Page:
Climate change can affect the distribution, abundance, and phenology of organisms globally. Variations in the timing of passage during autumn and spring migration can have consequences at individual and population levels. We assessed whether global climatic indexes and increasing air temperature over a 28 yr period were concurrent with shifts in the autumn migration phenology of 16 eastern North American raptor species. We used count data from 7 eastern North American raptor-migration watch sites and examined whether key species-specific traits such as migration strategy (complete vs. partial and trans-equatorial vs. not), diet specialization, body mass, flight strategy (soaring vs. flapping), and latitude of the northern limit of breeding distribution were associated with a shift in the timing of autumn migration. Our results suggest an overall delay across species in autumn migration passage date of ∼1 day decade−1, which coincided with an increase in temperature across eastern North America. This shift in average autumn passage date was more pronounced in short-distance migrants ( 1.03 days decade−1); no shift was detected in trans-equatorial migrants. Although we did not detect clear links between annual climatic indexes and the other life-history traits studied, the results nonetheless indicate that the autumn migration phenology of eastern North American raptors may be delayed by ongoing climate change. However, the amplitude of these effects varies on a species-by-species basis. Our results—combined with new evidence of an earlier passage during spring migration for the same species in the same area—suggest that, since 1985, most raptors spent ∼2 additional days decade−1 north of our study's migration sites. Such an increase in time spent at northern latitudes in a large number of terrestrial avian predators over a wide geographic area may have profound impacts on population and ecosystem dynamics. Unraveling such impacts will require linking interspecific and intraspecific variations in phenological adjustments to ongoing climate change.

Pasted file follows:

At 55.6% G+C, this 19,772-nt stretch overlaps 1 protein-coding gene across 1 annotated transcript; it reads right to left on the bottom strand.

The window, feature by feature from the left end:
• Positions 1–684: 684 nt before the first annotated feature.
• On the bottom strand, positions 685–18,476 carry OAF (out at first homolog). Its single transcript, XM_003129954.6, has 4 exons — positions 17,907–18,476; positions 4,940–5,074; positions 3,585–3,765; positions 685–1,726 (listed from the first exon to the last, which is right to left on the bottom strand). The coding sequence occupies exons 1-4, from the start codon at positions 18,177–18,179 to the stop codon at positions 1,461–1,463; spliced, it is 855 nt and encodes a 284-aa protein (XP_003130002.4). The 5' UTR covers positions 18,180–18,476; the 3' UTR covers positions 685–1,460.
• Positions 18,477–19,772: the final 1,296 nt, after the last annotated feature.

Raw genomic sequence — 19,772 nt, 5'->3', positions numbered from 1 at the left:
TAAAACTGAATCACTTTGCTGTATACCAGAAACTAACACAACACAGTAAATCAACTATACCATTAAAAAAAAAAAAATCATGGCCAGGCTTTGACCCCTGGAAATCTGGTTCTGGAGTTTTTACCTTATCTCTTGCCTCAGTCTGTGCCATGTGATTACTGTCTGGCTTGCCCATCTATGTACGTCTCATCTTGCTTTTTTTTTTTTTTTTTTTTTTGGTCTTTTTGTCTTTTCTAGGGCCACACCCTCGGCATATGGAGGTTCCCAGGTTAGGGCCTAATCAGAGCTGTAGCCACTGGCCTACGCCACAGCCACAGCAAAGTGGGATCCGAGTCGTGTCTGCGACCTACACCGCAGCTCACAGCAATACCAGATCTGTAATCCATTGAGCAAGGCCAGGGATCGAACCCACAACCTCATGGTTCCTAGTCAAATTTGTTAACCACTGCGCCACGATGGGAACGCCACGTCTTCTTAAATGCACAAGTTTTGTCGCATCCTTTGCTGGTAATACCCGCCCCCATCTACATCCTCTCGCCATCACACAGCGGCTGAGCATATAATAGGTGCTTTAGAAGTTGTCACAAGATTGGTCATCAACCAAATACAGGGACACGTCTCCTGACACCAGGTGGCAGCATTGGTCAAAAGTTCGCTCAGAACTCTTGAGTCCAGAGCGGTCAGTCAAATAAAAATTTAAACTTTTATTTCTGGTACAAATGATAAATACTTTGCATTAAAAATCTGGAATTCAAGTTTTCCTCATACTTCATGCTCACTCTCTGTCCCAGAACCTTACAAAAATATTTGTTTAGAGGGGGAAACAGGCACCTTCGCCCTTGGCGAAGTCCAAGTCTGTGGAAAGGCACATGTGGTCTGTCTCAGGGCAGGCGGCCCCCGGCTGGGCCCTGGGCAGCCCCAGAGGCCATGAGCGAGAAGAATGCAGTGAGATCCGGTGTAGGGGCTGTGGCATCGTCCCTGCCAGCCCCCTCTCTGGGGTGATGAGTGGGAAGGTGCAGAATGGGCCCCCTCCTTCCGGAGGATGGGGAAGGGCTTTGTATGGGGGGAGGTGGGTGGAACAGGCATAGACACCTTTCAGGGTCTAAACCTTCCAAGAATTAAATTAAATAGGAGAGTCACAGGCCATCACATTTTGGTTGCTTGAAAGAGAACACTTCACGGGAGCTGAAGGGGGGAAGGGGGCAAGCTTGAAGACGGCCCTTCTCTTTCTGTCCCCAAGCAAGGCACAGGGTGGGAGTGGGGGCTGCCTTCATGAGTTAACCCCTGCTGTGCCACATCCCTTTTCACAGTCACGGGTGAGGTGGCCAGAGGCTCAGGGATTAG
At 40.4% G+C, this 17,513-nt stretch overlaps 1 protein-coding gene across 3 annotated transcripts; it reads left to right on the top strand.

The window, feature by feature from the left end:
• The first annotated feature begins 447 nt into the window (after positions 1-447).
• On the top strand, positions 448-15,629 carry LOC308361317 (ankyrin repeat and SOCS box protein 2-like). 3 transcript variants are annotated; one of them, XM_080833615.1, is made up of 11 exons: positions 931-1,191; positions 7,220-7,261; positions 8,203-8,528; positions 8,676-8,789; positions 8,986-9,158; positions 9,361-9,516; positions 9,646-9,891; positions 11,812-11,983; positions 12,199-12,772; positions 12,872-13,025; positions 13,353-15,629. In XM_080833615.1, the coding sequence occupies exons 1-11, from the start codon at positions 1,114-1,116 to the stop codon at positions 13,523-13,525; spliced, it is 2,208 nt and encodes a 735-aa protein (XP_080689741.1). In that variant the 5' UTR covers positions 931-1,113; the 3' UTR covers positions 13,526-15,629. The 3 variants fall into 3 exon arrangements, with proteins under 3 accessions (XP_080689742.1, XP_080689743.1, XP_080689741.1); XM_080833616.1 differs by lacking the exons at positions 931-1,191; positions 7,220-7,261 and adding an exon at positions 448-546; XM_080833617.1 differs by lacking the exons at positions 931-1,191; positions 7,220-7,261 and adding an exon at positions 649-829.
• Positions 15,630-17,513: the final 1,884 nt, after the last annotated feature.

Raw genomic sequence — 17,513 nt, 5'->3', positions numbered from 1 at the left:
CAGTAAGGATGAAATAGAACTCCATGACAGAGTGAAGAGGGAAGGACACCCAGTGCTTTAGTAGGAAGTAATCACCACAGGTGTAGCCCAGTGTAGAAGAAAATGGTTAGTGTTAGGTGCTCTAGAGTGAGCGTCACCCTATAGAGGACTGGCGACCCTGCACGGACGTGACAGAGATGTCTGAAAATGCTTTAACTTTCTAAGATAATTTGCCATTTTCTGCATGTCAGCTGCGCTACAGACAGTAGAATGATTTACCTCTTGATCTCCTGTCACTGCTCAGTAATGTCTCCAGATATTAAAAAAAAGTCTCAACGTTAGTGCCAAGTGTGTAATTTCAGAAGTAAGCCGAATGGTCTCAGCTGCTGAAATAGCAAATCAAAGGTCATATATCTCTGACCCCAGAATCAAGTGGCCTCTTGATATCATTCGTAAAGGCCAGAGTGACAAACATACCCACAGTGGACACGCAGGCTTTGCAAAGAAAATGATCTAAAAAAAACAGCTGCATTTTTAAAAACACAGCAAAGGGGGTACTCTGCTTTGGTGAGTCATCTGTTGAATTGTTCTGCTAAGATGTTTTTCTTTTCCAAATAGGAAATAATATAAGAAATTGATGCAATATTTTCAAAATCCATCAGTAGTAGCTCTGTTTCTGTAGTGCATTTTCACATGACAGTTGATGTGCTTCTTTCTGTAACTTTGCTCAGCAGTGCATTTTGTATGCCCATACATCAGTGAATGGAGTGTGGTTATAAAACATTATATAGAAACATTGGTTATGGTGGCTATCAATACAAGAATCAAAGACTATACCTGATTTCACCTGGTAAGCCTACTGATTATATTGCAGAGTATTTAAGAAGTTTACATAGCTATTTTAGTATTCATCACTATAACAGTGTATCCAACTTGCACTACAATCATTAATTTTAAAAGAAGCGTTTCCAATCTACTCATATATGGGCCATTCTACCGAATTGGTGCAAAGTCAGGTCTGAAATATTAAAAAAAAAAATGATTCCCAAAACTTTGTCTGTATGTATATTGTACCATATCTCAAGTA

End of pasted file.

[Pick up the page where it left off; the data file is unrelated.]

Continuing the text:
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Vol. 134 • No. 4